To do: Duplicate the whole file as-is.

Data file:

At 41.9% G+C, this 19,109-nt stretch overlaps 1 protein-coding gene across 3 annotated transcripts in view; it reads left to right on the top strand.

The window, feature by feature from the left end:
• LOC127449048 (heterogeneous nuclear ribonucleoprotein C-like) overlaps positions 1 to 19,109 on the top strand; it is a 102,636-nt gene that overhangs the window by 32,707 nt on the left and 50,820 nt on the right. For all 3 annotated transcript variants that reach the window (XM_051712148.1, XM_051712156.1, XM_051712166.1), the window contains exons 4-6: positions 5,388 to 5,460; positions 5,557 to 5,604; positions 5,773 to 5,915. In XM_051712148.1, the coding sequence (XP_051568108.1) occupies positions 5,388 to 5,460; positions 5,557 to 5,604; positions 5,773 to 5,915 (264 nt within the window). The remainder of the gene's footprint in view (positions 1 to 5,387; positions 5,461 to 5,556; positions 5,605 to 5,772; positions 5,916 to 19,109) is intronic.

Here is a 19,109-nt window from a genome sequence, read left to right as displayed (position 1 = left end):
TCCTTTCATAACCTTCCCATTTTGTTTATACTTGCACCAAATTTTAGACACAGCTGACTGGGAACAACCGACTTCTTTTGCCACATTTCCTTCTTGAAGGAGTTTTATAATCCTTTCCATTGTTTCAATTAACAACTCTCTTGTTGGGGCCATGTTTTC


At 41.9% G+C, this 19,109-nt stretch overlaps 1 protein-coding gene across 3 annotated transcripts in view; it reads left to right on the top strand.

The window, feature by feature from the left end:
• LOC127449048 (heterogeneous nuclear ribonucleoprotein C-like) overlaps positions 1 to 19,109 on the top strand; it is a 102,636-nt gene that overhangs the window by 32,707 nt on the left and 50,820 nt on the right. For all 3 annotated transcript variants that reach the window (XM_051712148.1, XM_051712156.1, XM_051712166.1), the window contains exons 4-6: positions 5,388 to 5,460; positions 5,557 to 5,604; positions 5,773 to 5,915. In XM_051712148.1, the coding sequence (XP_051568108.1) occupies positions 5,388 to 5,460; positions 5,557 to 5,604; positions 5,773 to 5,915 (264 nt within the window). The remainder of the gene's footprint in view (positions 1 to 5,387; positions 5,461 to 5,556; positions 5,605 to 5,772; positions 5,916 to 19,109) is intronic.

Here is a 19,109-nt window from a genome sequence, read left to right as displayed (position 1 = left end):
TCCTTTCATAACCTTCCCATTTTGTTTATACTTGCACCAAATTTTAGACACAGCTGACTGGGAACAACCGACTTCTTTTGCCACATTTCCTTCTTGAAGGAGTTTTATAATCCTTTCCATTGTTTCAATTAACAACTCTCTTGTTGGGGCCATGTTTTC